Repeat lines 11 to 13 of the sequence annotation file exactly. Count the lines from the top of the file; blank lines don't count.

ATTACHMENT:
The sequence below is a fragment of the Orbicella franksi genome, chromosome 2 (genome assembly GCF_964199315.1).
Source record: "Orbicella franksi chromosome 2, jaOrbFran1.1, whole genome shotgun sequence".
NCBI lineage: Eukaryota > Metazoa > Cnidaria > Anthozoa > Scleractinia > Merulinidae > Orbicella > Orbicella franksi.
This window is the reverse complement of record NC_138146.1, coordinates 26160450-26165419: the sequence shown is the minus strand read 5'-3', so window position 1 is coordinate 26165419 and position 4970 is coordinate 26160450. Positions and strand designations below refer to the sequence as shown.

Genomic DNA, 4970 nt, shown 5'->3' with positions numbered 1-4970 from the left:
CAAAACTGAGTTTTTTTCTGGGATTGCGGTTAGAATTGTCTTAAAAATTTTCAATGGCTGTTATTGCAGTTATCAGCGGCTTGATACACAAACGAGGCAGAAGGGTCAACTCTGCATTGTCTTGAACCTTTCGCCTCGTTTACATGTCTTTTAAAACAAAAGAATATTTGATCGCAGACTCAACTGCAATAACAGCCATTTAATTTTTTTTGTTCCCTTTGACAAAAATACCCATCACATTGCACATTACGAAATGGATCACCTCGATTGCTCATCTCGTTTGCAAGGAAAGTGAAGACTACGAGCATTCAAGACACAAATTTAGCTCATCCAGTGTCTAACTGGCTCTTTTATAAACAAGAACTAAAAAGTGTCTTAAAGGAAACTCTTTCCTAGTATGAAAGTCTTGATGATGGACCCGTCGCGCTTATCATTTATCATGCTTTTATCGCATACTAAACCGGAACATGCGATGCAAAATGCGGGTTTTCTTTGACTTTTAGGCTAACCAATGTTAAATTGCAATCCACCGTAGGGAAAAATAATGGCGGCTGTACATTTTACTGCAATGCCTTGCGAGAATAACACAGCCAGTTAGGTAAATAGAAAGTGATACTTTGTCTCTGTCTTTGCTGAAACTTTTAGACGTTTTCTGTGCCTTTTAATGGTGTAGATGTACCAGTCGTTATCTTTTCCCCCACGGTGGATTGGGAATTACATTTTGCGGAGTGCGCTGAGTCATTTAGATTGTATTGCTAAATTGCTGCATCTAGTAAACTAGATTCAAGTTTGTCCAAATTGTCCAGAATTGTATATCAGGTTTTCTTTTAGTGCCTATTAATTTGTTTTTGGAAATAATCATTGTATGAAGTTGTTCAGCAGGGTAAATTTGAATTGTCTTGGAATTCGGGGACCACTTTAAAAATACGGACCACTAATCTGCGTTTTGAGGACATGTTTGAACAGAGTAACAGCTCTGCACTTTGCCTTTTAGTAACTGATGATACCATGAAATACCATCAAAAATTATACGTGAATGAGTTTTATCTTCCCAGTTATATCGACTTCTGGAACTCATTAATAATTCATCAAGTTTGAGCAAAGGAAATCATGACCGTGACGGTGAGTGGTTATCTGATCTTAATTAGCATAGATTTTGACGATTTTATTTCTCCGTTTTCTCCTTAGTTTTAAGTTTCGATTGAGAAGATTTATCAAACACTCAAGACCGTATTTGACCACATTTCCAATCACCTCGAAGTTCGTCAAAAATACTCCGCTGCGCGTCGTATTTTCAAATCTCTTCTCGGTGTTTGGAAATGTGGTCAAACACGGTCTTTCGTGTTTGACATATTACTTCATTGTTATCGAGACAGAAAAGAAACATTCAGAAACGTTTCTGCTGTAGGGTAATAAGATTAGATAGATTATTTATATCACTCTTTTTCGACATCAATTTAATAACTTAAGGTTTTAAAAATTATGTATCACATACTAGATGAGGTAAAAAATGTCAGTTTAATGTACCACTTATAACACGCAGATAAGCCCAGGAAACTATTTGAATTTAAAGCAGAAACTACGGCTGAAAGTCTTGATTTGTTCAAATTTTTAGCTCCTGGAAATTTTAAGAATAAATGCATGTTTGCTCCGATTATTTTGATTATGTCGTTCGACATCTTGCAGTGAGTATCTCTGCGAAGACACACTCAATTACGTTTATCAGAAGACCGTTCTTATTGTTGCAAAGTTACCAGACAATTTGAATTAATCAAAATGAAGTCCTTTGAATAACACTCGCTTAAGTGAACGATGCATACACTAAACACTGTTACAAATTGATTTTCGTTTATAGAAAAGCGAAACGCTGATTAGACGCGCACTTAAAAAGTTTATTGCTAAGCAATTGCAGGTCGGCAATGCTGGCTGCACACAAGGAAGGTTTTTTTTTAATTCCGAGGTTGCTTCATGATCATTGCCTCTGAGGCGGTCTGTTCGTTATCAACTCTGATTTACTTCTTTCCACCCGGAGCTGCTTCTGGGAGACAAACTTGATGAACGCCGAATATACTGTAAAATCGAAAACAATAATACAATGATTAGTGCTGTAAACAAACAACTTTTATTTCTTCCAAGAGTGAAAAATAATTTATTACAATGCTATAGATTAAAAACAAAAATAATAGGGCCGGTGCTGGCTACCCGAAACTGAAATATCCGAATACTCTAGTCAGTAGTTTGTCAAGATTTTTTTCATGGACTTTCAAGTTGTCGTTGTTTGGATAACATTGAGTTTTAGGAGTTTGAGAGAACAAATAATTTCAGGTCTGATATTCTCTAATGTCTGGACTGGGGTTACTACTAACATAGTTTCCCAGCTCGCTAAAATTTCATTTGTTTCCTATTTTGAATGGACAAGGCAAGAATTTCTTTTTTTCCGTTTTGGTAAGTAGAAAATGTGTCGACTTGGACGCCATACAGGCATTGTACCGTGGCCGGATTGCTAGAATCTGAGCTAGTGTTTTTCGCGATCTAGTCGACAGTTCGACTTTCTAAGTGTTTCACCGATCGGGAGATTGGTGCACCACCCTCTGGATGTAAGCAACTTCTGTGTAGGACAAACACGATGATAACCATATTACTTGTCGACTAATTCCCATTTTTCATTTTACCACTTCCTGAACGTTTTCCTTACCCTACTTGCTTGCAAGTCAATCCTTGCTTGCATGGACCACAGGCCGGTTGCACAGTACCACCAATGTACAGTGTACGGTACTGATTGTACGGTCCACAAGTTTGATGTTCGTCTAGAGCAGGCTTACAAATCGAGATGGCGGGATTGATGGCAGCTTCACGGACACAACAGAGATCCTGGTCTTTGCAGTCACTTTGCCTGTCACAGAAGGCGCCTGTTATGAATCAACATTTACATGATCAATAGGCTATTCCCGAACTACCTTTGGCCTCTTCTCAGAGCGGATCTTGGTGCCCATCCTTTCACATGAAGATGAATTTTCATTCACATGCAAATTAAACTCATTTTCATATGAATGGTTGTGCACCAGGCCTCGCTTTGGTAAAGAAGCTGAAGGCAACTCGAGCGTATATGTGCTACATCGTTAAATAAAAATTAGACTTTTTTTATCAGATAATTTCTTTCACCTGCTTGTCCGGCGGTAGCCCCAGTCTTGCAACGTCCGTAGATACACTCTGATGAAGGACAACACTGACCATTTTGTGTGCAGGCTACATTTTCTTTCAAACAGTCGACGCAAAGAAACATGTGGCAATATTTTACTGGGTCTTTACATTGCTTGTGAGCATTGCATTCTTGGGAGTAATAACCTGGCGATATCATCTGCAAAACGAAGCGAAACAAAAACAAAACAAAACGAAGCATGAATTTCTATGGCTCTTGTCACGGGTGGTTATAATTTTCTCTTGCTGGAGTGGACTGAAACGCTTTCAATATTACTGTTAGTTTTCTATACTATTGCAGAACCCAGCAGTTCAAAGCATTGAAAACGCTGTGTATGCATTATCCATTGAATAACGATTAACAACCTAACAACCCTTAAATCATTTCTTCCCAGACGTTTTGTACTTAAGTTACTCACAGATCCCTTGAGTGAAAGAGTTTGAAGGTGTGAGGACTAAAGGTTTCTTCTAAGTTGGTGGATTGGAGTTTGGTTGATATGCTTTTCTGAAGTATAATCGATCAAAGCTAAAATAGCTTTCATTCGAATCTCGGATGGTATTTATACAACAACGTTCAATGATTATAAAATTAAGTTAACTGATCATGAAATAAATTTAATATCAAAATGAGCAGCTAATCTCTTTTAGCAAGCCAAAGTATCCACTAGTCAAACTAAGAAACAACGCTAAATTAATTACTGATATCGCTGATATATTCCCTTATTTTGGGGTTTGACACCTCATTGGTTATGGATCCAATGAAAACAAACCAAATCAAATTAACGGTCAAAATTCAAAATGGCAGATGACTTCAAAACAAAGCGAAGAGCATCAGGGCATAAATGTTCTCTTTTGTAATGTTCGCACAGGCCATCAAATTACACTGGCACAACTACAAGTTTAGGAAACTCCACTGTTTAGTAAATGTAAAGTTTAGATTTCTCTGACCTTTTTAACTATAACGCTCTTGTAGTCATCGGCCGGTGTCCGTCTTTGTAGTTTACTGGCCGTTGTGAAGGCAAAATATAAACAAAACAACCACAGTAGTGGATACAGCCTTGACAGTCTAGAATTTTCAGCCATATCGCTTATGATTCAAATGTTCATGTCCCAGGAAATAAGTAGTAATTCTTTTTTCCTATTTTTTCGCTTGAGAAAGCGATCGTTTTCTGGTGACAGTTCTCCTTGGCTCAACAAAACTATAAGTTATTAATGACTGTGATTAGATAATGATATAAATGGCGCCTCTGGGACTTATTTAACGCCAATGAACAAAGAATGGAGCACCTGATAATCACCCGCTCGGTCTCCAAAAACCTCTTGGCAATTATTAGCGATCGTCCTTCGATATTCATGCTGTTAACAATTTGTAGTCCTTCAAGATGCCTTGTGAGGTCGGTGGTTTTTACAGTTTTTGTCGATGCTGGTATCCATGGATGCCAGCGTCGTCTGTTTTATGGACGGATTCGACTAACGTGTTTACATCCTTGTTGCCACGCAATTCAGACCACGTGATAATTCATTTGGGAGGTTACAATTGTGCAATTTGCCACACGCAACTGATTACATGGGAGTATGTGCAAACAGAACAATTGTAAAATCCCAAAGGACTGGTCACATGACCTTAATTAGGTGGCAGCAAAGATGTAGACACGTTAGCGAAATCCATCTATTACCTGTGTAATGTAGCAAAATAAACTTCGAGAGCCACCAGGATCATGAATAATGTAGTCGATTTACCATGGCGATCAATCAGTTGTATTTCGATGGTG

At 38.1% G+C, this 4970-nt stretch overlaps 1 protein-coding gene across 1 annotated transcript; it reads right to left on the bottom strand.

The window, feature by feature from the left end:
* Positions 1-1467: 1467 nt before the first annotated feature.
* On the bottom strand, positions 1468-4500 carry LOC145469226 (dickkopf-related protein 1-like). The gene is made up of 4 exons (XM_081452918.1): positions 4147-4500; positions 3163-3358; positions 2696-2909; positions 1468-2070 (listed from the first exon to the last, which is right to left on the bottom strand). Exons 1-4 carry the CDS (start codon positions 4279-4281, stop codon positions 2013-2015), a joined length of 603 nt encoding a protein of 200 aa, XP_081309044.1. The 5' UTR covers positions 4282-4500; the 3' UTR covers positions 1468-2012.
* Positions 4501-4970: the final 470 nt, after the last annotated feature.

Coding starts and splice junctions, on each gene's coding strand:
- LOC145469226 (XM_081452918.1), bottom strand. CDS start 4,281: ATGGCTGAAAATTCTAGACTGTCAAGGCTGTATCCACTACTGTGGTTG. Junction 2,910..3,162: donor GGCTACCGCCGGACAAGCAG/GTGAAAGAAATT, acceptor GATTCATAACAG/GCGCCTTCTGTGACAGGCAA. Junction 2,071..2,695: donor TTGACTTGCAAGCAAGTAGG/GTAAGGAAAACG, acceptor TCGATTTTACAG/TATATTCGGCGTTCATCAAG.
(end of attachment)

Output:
* Positions 4501-4970: the final 470 nt, after the last annotated feature.

Coding starts and splice junctions, on each gene's coding strand:
- LOC145469226 (XM_081452918.1), bottom strand. CDS start 4,281: ATGGCTGAAAATTCTAGACTGTCAAGGCTGTATCCACTACTGTGGTTG. Junction 2,910..3,162: donor GGCTACCGCCGGACAAGCAG/GTGAAAGAAATT, acceptor GATTCATAACAG/GCGCCTTCTGTGACAGGCAA. Junction 2,071..2,695: donor TTGACTTGCAAGCAAGTAGG/GTAAGGAAAACG, acceptor TCGATTTTACAG/TATATTCGGCGTTCATCAAG.